Palace to Supreme Court: Don’t blame us for low rating
Malacañang has denied that there is “a wave of defiance” against legitimate court orders in the Aquino administration, as alleged by Supreme Court Administrator Midas Marquez.
“That’s the opinion of other people. To say that are our actions that is causing these reactions is trying to divert the issue,” said Ricky Carandang, the head of the Presidential Communications Development and Strategic Planning Office.
Carandang said the administration shouldn’t be blamed for the public’s reaction to court decisions that, according to him, may not have been properly explained or justified.
“I think if people are disagreeing with the Supreme Court more, it’s because the Supreme Court has made actions under the current leadership that people feel have not been explained properly or justified properly,” he told a Palace press briefing Thursday.
Marquez said that relentless battering from President Benigno Aquino III and the Cabinet members has pulled down the public trust in the Supreme Court. Its approval rating slipped from 53 percent last November to 37 percent in March.
According to Carandang, the people involved in such cases as the Flight Attendants and Stewards’ Association of the Philippines (Fasap) and the cityhood laws, where the Supreme Court reversed supposedly final decisions, were not reacting to actions made by the administration.
“They are reacting to the decisions made by [Chief Justice Renato] Corona’s court,” Carandang said.
Marquez, who also acts as the Supreme Court spokesperson, on Wednesday lamented “a wave of defiance” of court orders by the Aquino administration.
Because of the relentless battering from President Aquino and the Cabinet, the courts are beginning to lose the public’s trust, he told a media workshop in Baguio City.
“The problem when the preconditions of independence and public confidence are not met is that the judiciary loses its capacity to uphold the rule of law,” Marquez said.
He cited the following as “the most grievous symptoms”: Justice Secretary Leila de Lima’s refusal in December to comply with the Supreme Court’s temporary restraining order on the travel ban against former President Gloria Macapagal-Arroyo; the government’s inability to enforce former Palawan Governor Joel Reyes’ arrest for murder; and a Baguio City mall’s refusal to receive a temporary environmental protection order last week in connection with the cutting of trees to make way for a parking lot.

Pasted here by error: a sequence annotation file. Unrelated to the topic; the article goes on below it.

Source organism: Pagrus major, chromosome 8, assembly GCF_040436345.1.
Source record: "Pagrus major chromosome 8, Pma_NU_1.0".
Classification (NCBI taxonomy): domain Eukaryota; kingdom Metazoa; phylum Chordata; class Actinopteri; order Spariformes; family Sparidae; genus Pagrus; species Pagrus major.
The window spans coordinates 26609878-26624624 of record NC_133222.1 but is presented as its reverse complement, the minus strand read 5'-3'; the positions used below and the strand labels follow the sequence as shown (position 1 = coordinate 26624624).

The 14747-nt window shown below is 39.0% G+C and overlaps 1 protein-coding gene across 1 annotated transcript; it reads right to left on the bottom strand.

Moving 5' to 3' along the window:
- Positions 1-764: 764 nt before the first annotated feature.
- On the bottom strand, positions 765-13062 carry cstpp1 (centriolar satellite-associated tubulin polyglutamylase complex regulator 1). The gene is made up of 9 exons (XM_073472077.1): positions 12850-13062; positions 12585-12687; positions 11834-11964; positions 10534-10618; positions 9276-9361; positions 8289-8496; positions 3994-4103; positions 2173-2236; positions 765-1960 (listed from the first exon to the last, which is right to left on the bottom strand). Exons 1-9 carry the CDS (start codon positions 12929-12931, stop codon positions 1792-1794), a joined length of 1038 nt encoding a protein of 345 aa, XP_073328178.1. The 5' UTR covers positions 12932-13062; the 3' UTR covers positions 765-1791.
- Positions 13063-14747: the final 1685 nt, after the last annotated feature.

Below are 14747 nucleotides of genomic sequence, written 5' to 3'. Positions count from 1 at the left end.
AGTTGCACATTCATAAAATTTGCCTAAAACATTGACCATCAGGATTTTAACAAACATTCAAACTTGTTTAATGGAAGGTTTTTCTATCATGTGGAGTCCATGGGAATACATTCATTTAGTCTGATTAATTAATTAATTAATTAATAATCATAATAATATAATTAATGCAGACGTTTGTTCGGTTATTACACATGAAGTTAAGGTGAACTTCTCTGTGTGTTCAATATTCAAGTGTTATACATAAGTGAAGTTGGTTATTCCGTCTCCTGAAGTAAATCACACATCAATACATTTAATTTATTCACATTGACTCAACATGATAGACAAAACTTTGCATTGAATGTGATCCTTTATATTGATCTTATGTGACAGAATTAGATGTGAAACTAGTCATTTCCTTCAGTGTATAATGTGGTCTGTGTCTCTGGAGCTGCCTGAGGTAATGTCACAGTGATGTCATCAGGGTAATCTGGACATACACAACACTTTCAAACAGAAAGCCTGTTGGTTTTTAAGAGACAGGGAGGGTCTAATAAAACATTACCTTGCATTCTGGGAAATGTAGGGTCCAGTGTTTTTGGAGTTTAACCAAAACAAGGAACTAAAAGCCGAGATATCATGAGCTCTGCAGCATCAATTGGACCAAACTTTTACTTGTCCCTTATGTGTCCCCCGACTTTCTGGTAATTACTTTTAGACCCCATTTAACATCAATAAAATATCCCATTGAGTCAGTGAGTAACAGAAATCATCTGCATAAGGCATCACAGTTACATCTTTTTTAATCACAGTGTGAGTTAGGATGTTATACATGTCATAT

“I don’t know if I would say there is a wave of defiance. I think, that’s a very subjective statement so I don’t know if I would agree that there is a wave of defiance,” Carandang said.
Carandang said the administration was encouraging the public to follow the rule of law. “But I think what we have to show also is that decisions made by courts have to be properly explained to people as well.”
“We have nothing to do with any of these cases. Again, if people are reacting to certain decisions that have been made by Mr. Corona’s court then I don’t think you can blame the administration for the actions of the people in cases that we have no involvement in,” he said.
Coming to the defense of Malacañang, Quezon Representative Erin Tañada said the Supreme Court was “scraping the bottom in trying to look for issues” against the President.
“What’s P-Noy (Aquino) got to do with it?” asked the lawmaker, one of the three spokespersons for the prosecution panel in the impeachment trial of Corona.
Tañada, a stalwart of the Liberal Party, described as “too much of a stretch” Marquez’s claim that the President was to blame for the “wave of defiance” against court orders.
The Supreme Court, he said, was saying: “Look, all these are happening because of the President. C’mon.”
Marquez had also cited the defiance of St. Theresa’s College (STC) in Cebu City of the temporary restraining order (TRO) issued by the Cebu Regional Trial Court.
Five girls were barred from attending the March 30 high school graduation rites of STC for posting photos in a Facebook account showing the students in bikinis.
However, the STC chose to ignore the TRO issued by RTC Judge Wilfredo Navarro, and barred the girls, along with their parents, from attending the graduation rites.
“Midas mentioned the one in Cebu, the STC incident. Whether rightly or wrongly, we can’t judge the decision of the school (officials who) want to assert their role as an institution. They can do that, but subject to disciplinary actions the court may take,” Tañada said.
The lawmaker also pointed to Eastern Samar Governor Conrado Nicart Jr.’s defiance of a trial court-issued TRO preventing him from using his administration’s annual budget, which was also cited by Marquez as proof that the administration was daring the public to defy court orders.
“The governor of Samar has decided to use the budget because the services of the people in the province would be hampered (had he heeded the TRO),” Tañada said.
In all the instances cited by Marquez, those involved “knew the consequences of their actions,” the lawmaker said.
“So it’s not a matter of strictly defying the Supreme Court, but the decisions were made based on certain considerations,” Tañada said, pointing out that Marquez fully knew the high court’s powers to impose fines and imprisonment.